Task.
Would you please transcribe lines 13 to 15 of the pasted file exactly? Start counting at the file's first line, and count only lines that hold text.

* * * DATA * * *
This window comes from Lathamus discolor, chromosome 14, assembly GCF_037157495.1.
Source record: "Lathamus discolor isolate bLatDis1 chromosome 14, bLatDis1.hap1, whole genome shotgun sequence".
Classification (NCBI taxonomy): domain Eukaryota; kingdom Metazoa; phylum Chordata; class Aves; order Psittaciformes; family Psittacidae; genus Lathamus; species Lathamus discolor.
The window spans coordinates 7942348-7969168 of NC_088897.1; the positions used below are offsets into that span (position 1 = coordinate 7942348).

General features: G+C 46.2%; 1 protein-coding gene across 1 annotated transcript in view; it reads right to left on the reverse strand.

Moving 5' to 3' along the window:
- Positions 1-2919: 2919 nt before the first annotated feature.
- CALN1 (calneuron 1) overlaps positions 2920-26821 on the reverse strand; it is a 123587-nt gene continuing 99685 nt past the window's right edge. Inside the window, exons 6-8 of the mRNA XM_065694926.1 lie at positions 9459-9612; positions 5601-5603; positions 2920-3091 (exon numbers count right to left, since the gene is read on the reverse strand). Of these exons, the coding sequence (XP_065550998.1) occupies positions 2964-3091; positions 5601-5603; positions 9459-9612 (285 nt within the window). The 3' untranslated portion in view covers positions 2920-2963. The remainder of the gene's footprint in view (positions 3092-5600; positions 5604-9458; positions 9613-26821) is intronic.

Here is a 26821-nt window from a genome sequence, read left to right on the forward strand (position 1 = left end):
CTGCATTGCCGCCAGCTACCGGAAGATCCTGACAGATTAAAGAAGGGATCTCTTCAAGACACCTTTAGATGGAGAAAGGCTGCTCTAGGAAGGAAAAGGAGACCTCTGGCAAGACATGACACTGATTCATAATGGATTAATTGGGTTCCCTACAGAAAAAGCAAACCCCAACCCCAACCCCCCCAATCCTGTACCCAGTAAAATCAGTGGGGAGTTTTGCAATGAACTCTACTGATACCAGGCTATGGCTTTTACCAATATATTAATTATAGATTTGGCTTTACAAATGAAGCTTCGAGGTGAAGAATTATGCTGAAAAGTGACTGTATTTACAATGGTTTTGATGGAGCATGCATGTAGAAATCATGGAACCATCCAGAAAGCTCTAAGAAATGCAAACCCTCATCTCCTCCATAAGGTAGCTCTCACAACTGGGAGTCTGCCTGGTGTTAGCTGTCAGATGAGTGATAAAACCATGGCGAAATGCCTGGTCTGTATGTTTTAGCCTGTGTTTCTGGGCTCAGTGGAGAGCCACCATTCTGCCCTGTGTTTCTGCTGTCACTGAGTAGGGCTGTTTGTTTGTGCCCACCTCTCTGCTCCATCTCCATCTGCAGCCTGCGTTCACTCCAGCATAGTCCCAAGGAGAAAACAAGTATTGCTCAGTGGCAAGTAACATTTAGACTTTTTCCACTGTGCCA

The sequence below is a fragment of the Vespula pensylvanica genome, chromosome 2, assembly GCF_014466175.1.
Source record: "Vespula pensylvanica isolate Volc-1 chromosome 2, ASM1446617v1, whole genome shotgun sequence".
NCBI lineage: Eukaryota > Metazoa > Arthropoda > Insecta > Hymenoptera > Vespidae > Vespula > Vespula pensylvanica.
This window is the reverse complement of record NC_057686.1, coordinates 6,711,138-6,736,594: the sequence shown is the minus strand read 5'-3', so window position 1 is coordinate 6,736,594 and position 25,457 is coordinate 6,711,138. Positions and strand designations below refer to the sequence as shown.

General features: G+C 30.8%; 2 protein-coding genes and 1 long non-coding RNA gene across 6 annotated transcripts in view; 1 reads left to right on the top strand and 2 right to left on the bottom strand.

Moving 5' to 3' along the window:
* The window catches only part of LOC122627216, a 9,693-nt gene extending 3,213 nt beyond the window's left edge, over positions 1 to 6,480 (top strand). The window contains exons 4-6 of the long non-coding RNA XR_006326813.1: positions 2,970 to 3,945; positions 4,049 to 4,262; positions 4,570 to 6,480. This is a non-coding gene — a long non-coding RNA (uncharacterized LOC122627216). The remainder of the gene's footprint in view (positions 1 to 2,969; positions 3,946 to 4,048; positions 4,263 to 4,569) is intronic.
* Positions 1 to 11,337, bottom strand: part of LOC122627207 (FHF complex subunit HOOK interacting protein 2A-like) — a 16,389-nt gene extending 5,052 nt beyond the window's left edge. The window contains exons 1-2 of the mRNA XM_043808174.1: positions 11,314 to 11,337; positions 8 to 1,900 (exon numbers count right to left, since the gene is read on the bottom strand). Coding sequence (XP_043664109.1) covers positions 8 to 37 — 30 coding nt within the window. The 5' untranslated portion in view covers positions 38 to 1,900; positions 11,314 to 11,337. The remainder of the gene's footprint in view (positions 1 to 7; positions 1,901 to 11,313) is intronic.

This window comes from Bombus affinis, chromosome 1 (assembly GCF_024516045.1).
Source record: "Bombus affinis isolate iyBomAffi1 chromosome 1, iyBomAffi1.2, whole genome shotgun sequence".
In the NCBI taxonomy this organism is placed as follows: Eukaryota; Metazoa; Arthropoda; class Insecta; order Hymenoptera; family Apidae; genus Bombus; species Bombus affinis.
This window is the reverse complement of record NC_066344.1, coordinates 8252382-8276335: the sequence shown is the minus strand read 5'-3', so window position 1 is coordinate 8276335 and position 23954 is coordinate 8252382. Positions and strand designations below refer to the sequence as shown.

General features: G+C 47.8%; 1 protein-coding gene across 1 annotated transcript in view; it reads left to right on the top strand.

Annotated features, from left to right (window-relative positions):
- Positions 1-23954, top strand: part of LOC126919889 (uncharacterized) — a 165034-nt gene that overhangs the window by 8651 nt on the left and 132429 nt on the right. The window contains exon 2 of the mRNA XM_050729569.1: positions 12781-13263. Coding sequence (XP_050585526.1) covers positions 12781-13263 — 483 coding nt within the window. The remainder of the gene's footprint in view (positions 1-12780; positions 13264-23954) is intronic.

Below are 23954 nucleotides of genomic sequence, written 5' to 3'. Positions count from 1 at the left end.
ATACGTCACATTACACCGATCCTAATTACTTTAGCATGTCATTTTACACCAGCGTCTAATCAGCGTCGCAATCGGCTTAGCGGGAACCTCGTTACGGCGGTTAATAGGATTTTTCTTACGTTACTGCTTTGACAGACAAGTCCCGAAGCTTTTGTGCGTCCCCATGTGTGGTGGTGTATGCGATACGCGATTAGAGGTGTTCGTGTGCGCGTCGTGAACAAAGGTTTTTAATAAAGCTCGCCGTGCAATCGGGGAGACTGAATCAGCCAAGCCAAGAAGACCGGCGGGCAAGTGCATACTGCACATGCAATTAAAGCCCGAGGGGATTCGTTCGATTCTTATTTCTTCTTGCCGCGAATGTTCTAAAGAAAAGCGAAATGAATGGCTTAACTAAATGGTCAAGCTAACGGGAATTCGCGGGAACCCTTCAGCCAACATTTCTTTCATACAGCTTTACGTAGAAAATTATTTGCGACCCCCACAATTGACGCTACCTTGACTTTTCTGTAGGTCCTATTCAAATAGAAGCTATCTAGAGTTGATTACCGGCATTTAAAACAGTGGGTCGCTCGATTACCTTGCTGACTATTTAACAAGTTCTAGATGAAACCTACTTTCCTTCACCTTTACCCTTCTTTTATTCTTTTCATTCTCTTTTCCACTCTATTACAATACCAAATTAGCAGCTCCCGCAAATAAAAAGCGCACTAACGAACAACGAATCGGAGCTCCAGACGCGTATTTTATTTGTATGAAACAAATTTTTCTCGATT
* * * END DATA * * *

NCBI lineage: Eukaryota > Metazoa > Arthropoda > Insecta > Hymenoptera > Vespidae > Vespula > Vespula pensylvanica.
This window is the reverse complement of record NC_057686.1, coordinates 6,711,138-6,736,594: the sequence shown is the minus strand read 5'-3', so window position 1 is coordinate 6,736,594 and position 25,457 is coordinate 6,711,138. Positions and strand designations below refer to the sequence as shown.

General features: G+C 30.8%; 2 protein-coding genes and 1 long non-coding RNA gene across 6 annotated transcripts in view; 1 reads left to right on the top strand and 2 right to left on the bottom strand.